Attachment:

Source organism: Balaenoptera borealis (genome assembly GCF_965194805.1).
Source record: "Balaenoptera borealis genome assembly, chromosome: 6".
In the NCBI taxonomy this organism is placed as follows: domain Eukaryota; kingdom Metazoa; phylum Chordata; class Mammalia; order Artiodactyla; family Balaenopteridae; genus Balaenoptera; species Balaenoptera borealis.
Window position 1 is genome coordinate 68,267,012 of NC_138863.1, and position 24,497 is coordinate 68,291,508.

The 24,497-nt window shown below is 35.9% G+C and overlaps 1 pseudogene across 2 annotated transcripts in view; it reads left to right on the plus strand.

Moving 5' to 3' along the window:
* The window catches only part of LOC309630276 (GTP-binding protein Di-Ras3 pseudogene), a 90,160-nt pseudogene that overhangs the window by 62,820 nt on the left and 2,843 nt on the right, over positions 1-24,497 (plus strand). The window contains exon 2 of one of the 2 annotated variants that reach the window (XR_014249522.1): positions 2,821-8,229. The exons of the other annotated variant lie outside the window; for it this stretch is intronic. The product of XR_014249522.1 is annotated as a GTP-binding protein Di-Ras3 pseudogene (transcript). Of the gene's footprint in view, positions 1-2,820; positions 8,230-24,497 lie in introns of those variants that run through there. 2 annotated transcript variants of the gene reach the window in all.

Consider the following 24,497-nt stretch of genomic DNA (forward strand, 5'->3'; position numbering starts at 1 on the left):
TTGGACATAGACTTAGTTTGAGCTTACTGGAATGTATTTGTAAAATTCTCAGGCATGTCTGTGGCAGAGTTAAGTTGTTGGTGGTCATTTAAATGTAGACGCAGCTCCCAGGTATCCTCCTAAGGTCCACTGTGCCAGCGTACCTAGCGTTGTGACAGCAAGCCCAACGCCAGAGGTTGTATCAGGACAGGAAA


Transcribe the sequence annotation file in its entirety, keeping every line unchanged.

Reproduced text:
Source organism: Balaenoptera borealis (genome assembly GCF_965194805.1).
Source record: "Balaenoptera borealis genome assembly, chromosome: 6".
In the NCBI taxonomy this organism is placed as follows: domain Eukaryota; kingdom Metazoa; phylum Chordata; class Mammalia; order Artiodactyla; family Balaenopteridae; genus Balaenoptera; species Balaenoptera borealis.
Window position 1 is genome coordinate 68,267,012 of NC_138863.1, and position 24,497 is coordinate 68,291,508.

The 24,497-nt window shown below is 35.9% G+C and overlaps 1 pseudogene across 2 annotated transcripts in view; it reads left to right on the plus strand.

Moving 5' to 3' along the window:
* The window catches only part of LOC309630276 (GTP-binding protein Di-Ras3 pseudogene), a 90,160-nt pseudogene that overhangs the window by 62,820 nt on the left and 2,843 nt on the right, over positions 1-24,497 (plus strand). The window contains exon 2 of one of the 2 annotated variants that reach the window (XR_014249522.1): positions 2,821-8,229. The exons of the other annotated variant lie outside the window; for it this stretch is intronic. The product of XR_014249522.1 is annotated as a GTP-binding protein Di-Ras3 pseudogene (transcript). Of the gene's footprint in view, positions 1-2,820; positions 8,230-24,497 lie in introns of those variants that run through there. 2 annotated transcript variants of the gene reach the window in all.

Consider the following 24,497-nt stretch of genomic DNA (forward strand, 5'->3'; position numbering starts at 1 on the left):
TTGGACATAGACTTAGTTTGAGCTTACTGGAATGTATTTGTAAAATTCTCAGGCATGTCTGTGGCAGAGTTAAGTTGTTGGTGGTCATTTAAATGTAGACGCAGCTCCCAGGTATCCTCCTAAGGTCCACTGTGCCAGCGTACCTAGCGTTGTGACAGCAAGCCCAACGCCAGAGGTTGTATCAGGACAGGAAA